Why Worry About the Gradual Loss of Our Liberties HTML version

Why The Big Worryabout The Gradual Loss Of Our Liberties?
What We All Must Know About True Capitalism And Creeping Socialism
David L. Wood
Copyright © 2009 David L.Wood
This book is available in softcover at your favorite bookseller.
Chapter 1 – Our National Best Interest.
Chapter 2 – Capitalism and the U.S. Republic
Chapter 3 – The Basis and Philosophy of Socialism
Chapter 4 – The Spread of Socialism
Chapter 5 – Supervised Capitalism
Chapter 6 – Conclusion
It has been 37 years since I met Dr. David Wood when we both attended a lecture series
on the societal problems arising out of the conflicting desires of people for both freedom
and security.
The author of that lecture series was Andrew J. Galambos. Professor Galambos posed the
issue succinctly as follows: The demand for the state to provide security has been met
universally by a supply of state coercion limiting human freedom.
Dave’s first book, Who Will Take Care of Me When I Am Sick? (2001), examined this
subject within the context of health care, his chosen profession, where as a physician he
witnessed first hand the degradation of the noble profession of medicine. Dave wrote that
book to illustrate the deterioration of medical care when the needs of patients and the
services of physicians are subordinated to the requirements of so-called “third party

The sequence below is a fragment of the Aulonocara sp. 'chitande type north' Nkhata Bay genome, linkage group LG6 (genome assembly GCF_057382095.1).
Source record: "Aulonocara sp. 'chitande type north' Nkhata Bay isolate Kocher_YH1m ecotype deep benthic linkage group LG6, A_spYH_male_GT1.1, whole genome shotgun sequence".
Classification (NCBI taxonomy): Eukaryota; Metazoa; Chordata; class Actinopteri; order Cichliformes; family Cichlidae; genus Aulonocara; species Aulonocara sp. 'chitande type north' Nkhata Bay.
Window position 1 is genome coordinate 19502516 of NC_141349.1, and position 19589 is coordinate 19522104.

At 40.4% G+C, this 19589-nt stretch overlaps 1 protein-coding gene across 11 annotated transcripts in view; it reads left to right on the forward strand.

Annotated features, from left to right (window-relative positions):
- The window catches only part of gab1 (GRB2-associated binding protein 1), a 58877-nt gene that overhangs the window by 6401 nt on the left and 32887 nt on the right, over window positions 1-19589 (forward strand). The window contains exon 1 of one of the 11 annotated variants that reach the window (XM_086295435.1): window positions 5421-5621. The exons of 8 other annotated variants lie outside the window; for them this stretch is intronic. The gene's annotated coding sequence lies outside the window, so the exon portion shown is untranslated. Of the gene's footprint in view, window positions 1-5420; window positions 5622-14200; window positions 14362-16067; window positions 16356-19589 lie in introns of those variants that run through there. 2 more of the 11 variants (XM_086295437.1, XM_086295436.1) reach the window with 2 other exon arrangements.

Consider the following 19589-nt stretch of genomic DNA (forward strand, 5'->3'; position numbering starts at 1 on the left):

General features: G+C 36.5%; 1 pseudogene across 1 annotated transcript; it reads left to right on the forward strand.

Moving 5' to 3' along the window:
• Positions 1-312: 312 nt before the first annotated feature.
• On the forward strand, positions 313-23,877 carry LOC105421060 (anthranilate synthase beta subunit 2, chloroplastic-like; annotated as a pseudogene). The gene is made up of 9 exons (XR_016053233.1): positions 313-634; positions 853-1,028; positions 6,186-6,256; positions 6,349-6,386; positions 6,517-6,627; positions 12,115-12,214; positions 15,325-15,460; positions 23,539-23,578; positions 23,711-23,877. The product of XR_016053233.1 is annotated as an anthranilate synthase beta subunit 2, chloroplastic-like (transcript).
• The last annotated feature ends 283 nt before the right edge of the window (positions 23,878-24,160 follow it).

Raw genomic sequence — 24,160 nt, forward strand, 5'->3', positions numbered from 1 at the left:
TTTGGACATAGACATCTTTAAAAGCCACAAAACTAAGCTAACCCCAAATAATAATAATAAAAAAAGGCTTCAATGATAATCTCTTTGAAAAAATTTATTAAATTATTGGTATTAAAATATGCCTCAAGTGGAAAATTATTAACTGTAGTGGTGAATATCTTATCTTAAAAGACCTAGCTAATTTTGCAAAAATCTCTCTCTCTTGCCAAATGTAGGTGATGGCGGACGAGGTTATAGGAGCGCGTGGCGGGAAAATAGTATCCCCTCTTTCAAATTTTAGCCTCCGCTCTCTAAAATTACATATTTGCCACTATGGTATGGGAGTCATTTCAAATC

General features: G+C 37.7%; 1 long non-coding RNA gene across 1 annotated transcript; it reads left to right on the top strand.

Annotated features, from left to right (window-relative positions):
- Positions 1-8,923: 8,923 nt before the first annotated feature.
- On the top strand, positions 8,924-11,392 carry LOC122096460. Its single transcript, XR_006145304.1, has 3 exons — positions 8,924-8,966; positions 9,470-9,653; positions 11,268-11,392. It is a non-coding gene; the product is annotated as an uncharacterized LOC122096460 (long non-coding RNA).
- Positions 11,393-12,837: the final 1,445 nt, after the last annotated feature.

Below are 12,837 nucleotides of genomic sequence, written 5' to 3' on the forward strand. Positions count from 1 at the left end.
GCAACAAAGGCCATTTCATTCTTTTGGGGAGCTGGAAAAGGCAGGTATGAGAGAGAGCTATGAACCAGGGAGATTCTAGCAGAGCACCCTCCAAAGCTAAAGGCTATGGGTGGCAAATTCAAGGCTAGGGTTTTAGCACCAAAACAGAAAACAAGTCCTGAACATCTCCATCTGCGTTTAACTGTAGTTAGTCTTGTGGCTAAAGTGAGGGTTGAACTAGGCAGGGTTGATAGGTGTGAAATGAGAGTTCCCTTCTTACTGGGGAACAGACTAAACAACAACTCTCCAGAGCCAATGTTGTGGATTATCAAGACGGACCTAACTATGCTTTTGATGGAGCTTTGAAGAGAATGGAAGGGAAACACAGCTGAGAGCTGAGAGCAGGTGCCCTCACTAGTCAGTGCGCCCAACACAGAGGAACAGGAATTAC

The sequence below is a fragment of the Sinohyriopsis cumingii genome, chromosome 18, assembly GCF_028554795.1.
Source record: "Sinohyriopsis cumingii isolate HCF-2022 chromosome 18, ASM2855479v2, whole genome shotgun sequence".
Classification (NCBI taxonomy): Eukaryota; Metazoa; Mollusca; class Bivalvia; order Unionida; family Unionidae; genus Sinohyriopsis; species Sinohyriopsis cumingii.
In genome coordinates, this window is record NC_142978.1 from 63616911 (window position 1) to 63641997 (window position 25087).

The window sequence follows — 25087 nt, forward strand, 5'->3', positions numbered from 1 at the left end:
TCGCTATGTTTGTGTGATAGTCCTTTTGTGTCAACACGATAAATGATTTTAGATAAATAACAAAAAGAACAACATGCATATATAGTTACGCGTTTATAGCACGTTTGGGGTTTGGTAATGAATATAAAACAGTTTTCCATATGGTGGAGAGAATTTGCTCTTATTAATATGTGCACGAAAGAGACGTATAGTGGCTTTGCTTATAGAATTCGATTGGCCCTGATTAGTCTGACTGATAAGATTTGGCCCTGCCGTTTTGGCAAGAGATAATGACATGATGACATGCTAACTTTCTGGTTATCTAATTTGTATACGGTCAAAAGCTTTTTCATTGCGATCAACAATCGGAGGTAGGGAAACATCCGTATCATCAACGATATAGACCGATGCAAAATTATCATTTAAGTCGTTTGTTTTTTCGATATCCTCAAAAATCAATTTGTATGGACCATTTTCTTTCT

payers”– insurance companies and state agencies—whose primary activities and
objectives are “administering” health care and controlling its cost, rather than allowing
patients and physicians the freedom to contract freely with each other.
In this new book Dave examines a broader topic in the same vein; how and why it is that
in the freest country that ever was, the United States of America, the trend has swung so
decisively from an emphasis on liberty to an emphasis on security, with a concomitant
reduction in the liberty of all.
To this study Dave brings a wealth of knowledge, derived from long and diligent study of
the subject of his new book, as well as extensive travel in Europe and elsewhere over the
past 50 years.
During a long stay in Germany in his college years Dave became fluent in German and
also witnessed the leftover devastation wrought there by World War II.
Later, as a specialist in plastic surgery, Dave regularly attended many medical
conferences throughout the world, but especially in Europe. He made close European
friends in his profession, including a fellow plastic surgeon who was a citizen of Poland.